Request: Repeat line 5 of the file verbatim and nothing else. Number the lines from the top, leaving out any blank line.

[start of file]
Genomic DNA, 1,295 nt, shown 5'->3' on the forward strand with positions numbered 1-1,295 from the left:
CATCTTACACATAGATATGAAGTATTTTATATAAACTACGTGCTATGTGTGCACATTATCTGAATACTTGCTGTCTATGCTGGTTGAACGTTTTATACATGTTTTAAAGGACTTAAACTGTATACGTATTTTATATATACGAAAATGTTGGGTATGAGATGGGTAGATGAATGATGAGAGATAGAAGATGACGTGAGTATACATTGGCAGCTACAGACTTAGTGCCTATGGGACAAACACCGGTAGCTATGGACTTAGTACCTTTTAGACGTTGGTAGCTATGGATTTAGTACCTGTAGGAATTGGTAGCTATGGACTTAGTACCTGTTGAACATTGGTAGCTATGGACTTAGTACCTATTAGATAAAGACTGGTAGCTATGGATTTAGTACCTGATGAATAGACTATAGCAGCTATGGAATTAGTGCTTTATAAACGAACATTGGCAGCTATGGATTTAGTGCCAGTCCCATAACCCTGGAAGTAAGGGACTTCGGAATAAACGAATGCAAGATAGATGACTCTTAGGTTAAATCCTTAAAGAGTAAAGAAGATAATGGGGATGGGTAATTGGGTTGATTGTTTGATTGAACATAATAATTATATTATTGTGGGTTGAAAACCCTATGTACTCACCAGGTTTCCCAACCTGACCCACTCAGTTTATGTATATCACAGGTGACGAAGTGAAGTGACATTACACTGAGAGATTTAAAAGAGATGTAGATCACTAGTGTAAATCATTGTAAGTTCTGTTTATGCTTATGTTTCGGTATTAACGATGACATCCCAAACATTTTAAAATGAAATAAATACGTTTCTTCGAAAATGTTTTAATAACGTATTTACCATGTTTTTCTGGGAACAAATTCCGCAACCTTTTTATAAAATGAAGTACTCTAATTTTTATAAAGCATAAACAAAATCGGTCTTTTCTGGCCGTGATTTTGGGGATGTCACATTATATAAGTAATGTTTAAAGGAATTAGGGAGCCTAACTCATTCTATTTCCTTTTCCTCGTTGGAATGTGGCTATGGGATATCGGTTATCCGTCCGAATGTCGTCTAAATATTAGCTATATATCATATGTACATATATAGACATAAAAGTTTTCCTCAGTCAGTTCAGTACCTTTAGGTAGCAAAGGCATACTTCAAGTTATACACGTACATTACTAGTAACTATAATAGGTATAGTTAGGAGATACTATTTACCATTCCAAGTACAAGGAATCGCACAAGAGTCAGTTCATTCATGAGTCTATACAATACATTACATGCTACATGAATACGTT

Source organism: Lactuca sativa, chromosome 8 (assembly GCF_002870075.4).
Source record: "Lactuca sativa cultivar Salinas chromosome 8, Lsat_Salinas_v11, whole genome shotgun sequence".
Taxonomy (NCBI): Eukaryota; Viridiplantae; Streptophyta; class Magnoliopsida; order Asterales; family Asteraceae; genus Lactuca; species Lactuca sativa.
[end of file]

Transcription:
Taxonomy (NCBI): Eukaryota; Viridiplantae; Streptophyta; class Magnoliopsida; order Asterales; family Asteraceae; genus Lactuca; species Lactuca sativa.